The final act of the Joint Commission on Public Ethics, the often-maligned watchdog entity created a decade ago to police lobbying and wrongdoing in Albany, was a report on its own failure to properly enforce ethics rules.
Now, as a successor organization will take its place, good-government advocates are concerned history could repeat itself once again in a state capital known for a history of public corruption.
"Whether or not they are truly independent is the question," said Blair Horner of the New York Public Interest Research Group. "That will rely on whether the governor, the comptroller, the attorney general, the legislative leaders behave honorably toward the commission. So essentially, we have an honor system."
For reform advocates, the old commission — known in Albany's alphabet soup parlance as JCOPE — was yet another shambolic attempt at state government policing itself, and failing.
Present at the commission's birth in June 2011 was then-Gov. Andrew Cuomo, shaking hands with Assembly Speaker Sheldon Silver and Senate Majority Leader Dean Skelos. Cuomo, six months into his tenure as governor, had pledged during his successful 2010 campaign to curtail corruption at the Capitol and make the government work again.
With Skelos and Silver at his side, Cuomo announced an agreement on a package of ethics law changes with the new commission as a centerpiece. The ambition and expectations were lofty.
"This will make a dramatic difference," Cuomo said at the time. "We talk about cleaning up Albany. This bill is actually going to do it."
A decade later and all three men have been forced out of office, felled by scandals. Silver, who died earlier this year, was convicted of bribery. Skelos was convicted of fraud as part of a scheme to help his son secure a lucrative job.
Cuomo resigned last year amid multiple controversies, including allegations of sexual harassment and misconduct, the use of government resources to help him write a book about the COVID pandemic and his administration's handling of nursing homes during the pandemic. Cuomo has denied any wrongdoing.
Meanwhile, the ethics commission failed to investigate a former close aide to Cuomo who was convicted of corruption. It aggressively pursued and later dropped a lobbying case against a rape survivor who had pushed for the passage of the Child Victims Act.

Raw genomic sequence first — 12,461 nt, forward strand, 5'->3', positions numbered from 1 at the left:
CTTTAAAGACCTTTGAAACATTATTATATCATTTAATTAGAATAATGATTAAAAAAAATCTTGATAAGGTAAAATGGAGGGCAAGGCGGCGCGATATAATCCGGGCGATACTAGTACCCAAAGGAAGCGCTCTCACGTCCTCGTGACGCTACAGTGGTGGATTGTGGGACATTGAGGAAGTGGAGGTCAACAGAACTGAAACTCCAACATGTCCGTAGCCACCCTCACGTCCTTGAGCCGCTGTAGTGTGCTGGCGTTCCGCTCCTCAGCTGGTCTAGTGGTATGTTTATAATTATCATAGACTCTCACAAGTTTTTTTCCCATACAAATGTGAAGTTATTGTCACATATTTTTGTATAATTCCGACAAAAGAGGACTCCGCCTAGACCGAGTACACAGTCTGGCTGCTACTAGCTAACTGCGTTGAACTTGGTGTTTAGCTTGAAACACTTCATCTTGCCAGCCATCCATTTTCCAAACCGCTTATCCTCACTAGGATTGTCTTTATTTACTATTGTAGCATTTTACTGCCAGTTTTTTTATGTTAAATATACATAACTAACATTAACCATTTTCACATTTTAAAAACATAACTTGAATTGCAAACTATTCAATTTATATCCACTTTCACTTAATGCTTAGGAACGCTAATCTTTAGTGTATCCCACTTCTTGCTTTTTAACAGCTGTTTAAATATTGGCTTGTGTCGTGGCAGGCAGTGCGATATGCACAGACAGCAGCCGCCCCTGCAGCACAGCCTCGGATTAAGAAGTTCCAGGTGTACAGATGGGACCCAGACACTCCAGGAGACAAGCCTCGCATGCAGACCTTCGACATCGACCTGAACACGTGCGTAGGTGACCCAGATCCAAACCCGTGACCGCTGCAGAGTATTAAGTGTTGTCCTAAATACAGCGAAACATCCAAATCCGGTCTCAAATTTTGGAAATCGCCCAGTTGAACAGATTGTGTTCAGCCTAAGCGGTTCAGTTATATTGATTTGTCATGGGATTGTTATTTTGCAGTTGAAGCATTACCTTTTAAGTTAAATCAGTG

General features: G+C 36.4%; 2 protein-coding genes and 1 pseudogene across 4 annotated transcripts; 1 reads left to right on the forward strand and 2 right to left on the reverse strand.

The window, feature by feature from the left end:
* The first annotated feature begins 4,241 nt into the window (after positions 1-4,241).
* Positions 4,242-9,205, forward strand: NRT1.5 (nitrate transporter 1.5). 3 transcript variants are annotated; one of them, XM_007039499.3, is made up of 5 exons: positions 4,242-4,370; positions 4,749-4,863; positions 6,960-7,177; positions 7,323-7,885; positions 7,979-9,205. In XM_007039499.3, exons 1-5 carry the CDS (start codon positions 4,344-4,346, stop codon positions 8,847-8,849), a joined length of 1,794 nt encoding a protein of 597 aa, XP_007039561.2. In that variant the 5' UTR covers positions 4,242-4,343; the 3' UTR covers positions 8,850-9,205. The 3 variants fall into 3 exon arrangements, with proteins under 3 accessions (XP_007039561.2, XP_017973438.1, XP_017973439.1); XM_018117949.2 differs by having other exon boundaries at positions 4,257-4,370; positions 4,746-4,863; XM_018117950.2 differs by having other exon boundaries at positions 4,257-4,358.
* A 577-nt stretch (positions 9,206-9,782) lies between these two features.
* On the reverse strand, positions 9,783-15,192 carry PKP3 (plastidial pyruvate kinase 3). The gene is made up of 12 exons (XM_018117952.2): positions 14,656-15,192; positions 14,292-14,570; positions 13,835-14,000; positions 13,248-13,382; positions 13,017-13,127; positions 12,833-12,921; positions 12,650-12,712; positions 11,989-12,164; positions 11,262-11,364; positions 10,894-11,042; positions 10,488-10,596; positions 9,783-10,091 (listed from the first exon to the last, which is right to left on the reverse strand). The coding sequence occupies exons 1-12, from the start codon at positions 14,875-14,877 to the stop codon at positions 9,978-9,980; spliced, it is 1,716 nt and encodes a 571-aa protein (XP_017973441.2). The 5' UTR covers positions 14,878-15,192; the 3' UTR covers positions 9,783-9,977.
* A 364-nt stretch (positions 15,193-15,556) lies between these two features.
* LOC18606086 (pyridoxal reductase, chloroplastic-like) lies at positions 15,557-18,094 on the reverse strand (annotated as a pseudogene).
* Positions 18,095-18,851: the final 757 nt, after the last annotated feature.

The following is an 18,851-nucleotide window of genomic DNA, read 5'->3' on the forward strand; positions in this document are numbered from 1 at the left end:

On Thursday, the commission in its final vote approved the release of a report that found Cuomo's office strong-armed staff in order to win approval of a $5.1 million book contract and failed to push back on efforts to win approval. Cuomo was found to have used government resources to help him write the book. Cuomo through a spokesman has maintained staff volunteered their time to help him work on the book.
Each time, critics assailed the commission for lacking any sort of remove from elected officials in the state Legislature and the governor's office, as well as any semblance of transparency.
The commission, through its composition of appointees by the very elected officials it was tasked with policing, was never designed to work, Horner said.
"They were more interested in making sure they could put their thumb on it than making it independent," Horner said. "And ultimately, the only way an ethics agency can work is if it's independent."
The new commission will still have appointees from top state lawmakers, as well as the governor and the state attorney general and comptroller. Those appointees will be reviewed by law school deans who could raise potential red flags over conflicts of interest.
Hochul announced her picks for the new commission on Thursday. They include Michael Cardozo, a former New York City corporation counsel, and Frederick Davie, currently an advisor at Union Seminary.
"The Commission on Ethics in Lobbying and Government will be an independent, fair-minded ethics agency that provides greater transparency and accountability for New Yorkers and will help restore trust in government," Hochul said. "I am proud to nominate these two well-respected, independent legal experts to the Commission for consideration by the Independent Review Committee, and I am committed to providing any support necessary to the Commission and the Committee to help ensure they are successful in carrying out their mission."
Over the last decade, corruption enforcement has largely been in the hands of federal prosecutors, who have brought high-profile cases against prominent Albany power brokers. The demise of the latest state ethics panel after multiple attempts by state government to bolster its own oversight leaves open the question of whether Albany can truly police itself.
Horner believes it should.
"There's a track record of where tax dollars get wasted, our support of democracy gets eroded," Horner said, "and people behave badly."